Language Testing Reconsidered1 is a collection of selected papers by several respected colleagues in the field of language testing, who engaged in animated conversation, dialogue, and debate at the Language Testing Research Colloquium (LTRC) 2005, in Ottawa. Part of that conversation is captured here. As the title of this volume suggests, each of the contributors has reconsidered language testing with the benefit of hindsight-looking back at its history, reflecting on personal experiences that highlighted key challenges or issues of concern, taking stock of both the limits and potential of current practice, and looking ahead to future possibilities. Central themes are evident across the chapters in this volume: the ongoing challenge of construct definition in language testing and the need for interdisciplinary research, not only within the narrow (and often inward-looking) disciplines of language testing and second language acquisition but also across the broader fields of applied linguistics/language studies and education; the expanding repertoire of research methods in language test development and validation, and the recognition of the important role that qualitative approaches can play in increasing our understanding of what tests do and what they measure; the evolving and increasing influence of social theory in language testing, and in reconceptualizations of the issue of context in test interpretation; and, the implications of the use of tests as decision-making tools - their limitations and potential.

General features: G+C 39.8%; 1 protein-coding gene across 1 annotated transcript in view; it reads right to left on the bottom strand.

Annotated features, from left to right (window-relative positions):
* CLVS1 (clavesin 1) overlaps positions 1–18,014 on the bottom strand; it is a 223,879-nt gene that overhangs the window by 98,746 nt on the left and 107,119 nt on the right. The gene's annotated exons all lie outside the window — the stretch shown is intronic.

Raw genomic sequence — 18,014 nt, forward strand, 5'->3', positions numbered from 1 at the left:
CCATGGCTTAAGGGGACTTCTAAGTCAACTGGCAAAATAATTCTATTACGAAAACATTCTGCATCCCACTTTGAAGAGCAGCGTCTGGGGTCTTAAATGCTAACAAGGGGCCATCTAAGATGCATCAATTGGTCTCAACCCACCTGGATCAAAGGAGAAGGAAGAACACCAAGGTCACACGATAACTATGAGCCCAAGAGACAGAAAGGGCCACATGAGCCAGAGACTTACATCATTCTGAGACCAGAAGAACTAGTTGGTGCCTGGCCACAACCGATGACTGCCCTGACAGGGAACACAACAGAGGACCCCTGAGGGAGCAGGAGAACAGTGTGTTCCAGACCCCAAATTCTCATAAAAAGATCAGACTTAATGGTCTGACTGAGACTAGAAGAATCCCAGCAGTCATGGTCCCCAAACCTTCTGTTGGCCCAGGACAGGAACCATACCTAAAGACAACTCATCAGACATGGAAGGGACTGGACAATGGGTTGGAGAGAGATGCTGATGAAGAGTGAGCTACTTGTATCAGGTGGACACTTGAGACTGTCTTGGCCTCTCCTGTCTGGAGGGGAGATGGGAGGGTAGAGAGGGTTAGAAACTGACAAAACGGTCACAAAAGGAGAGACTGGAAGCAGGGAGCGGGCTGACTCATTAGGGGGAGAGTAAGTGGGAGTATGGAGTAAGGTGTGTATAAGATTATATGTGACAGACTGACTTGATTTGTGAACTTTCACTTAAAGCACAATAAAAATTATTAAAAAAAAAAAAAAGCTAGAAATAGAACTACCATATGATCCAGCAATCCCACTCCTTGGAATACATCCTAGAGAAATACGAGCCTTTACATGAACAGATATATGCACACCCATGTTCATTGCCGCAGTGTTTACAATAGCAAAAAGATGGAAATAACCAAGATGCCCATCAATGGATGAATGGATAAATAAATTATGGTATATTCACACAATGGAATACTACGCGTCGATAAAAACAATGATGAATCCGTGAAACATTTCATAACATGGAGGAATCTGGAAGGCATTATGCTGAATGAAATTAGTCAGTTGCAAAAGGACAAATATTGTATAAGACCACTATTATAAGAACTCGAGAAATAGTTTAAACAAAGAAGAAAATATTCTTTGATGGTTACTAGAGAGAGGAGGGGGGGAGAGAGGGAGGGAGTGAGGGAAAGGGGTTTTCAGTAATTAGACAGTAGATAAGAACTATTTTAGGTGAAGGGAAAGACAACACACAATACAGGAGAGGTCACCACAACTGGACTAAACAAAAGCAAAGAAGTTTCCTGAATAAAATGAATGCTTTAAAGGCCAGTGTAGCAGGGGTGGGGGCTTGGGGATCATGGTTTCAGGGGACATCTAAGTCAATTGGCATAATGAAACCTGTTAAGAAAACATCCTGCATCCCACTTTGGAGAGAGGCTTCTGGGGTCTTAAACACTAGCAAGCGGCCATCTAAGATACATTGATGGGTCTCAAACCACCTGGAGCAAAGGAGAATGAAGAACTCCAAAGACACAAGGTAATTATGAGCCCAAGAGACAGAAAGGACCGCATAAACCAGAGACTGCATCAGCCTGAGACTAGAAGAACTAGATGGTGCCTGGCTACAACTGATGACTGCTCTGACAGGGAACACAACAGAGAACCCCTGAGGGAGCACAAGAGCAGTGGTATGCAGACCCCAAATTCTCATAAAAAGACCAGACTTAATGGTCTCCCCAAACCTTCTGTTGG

Fox, J. (2007). Introduction.